Thom - You totally "get it".Anyone out there who wants more say in Haiku, feel free to help out. I have lots of non-coding jobs. I have posted them forever in the FAQs as well as on this list.
The only thing that the community doesn't know about that the admins do know about is stuff that is "in process" - things like where WalterCon will be this year. When the decision is made, we will post it.
Michael Thom Holwerda wrote:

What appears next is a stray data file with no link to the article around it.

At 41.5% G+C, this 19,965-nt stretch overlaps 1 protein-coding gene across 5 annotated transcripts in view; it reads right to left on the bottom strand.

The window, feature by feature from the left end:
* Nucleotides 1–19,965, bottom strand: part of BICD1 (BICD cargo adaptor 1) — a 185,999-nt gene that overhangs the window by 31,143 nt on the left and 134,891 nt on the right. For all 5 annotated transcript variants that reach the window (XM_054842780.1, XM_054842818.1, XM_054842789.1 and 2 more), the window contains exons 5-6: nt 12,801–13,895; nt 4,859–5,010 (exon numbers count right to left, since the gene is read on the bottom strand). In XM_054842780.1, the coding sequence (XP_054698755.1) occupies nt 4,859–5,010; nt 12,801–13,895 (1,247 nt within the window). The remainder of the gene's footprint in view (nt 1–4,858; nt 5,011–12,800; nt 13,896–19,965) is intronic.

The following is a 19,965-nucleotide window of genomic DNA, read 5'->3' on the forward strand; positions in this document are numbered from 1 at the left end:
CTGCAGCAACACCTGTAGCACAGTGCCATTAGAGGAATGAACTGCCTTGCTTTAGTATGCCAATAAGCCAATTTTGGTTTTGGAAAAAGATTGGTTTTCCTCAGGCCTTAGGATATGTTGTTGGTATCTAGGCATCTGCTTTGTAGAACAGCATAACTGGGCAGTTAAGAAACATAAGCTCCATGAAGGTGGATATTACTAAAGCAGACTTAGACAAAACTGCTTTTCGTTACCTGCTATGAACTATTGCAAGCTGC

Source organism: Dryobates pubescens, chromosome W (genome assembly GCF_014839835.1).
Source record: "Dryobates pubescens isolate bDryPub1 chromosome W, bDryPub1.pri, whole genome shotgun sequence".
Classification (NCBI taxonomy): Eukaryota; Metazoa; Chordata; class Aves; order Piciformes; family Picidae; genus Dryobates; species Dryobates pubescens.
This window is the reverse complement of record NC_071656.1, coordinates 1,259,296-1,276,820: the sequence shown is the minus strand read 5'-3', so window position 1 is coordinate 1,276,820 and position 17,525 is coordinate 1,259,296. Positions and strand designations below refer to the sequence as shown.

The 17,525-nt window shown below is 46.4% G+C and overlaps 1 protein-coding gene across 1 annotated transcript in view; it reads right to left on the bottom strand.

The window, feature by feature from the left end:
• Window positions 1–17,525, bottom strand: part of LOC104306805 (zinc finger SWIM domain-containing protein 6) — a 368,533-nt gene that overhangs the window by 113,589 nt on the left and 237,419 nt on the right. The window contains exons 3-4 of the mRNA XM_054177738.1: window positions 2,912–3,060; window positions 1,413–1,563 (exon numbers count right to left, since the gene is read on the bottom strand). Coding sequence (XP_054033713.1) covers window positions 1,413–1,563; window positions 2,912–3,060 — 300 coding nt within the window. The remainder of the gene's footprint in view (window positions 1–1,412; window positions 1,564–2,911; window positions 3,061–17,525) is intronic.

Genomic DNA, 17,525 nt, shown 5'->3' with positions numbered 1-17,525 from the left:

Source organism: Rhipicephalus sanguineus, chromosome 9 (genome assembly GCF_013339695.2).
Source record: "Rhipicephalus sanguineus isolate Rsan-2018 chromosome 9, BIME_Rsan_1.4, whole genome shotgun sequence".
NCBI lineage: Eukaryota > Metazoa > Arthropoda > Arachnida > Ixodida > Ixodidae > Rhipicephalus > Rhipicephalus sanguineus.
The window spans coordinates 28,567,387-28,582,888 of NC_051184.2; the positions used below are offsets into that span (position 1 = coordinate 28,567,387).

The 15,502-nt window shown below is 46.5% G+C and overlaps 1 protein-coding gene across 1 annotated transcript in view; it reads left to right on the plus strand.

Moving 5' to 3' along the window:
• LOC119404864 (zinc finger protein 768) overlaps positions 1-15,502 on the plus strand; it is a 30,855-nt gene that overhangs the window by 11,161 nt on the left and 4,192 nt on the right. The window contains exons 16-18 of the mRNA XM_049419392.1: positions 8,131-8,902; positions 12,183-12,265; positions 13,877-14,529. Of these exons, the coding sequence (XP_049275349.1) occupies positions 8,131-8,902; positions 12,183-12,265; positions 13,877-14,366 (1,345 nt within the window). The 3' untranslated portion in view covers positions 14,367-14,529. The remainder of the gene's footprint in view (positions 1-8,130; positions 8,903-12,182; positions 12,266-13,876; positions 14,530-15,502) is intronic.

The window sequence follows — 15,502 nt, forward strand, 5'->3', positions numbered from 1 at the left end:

It feels like to me this is about openness for openness' sake.You have to look at when does openness stop being functional, and does it become a roadblock? Sometimes, it's better NOT to be open about things or decisions, simply because that same openness hinders the actual goal: to make a decision.I have a very clear example At OSNews, we are currently in the process of a redesign. The website has been rewritten from the ground up, to accomodate new features, have cleaner and leaner code, which leads to an alround performance increase.From day one, Adam, our web designer/coder/etc., has been very open about all this. He posted his progress on his blog, posted stories on OSNews to poll interest in new features, that sort of stuff. These bits of openness were very valuable, and we learned a lot on what our readers would expect from OSNv4.But then stuff went pear-shaped, as soon as we decided to be even more open. We allowed our readers to use the work-in-progress v4, so that they could make comments on it and provide us with input. However, no matter how often we emphasised that it was all in fact *work-in-progress*, and that the artwork was *not* final, people went all mental. A vocal minority started threatening to leave the site, just because they didn't like the (work-in-progress!) logo! We hoped to have an informative, well-reasoned argument with our readers about what OSNv4 should look like, and how it should function. We thought our openness would be appreciated, and that it would help us in developing v4.It didn't. It became the most heartless flamefest I have ever seen; it has now driven us to close the development down altogether. We don't ask our entire readership for input anymore about v4. We just show it to people we know and people we can trust to provide us with *valuable* input. When it's done, we will make it go live. Whether people like it or not.What I am trying to say is this: you should not be open in a decision making process just for the sake of being open. You want openness in the decision making process to *improve* this process, *not* hinder it.OSNews is a voluntary project, and everybody can join in/participate, but that does NOT mean it belongs to our readers. OSNews is owned by those who spend the most time working on it. The same applies to Haiku. And if that group of people who spend the most time working on it believe being more open than they are now hinders the decision making process, I can do nothing but trust them. It is their prerogative.Thom Holwerda --- Managing editor at http://www.osnews.com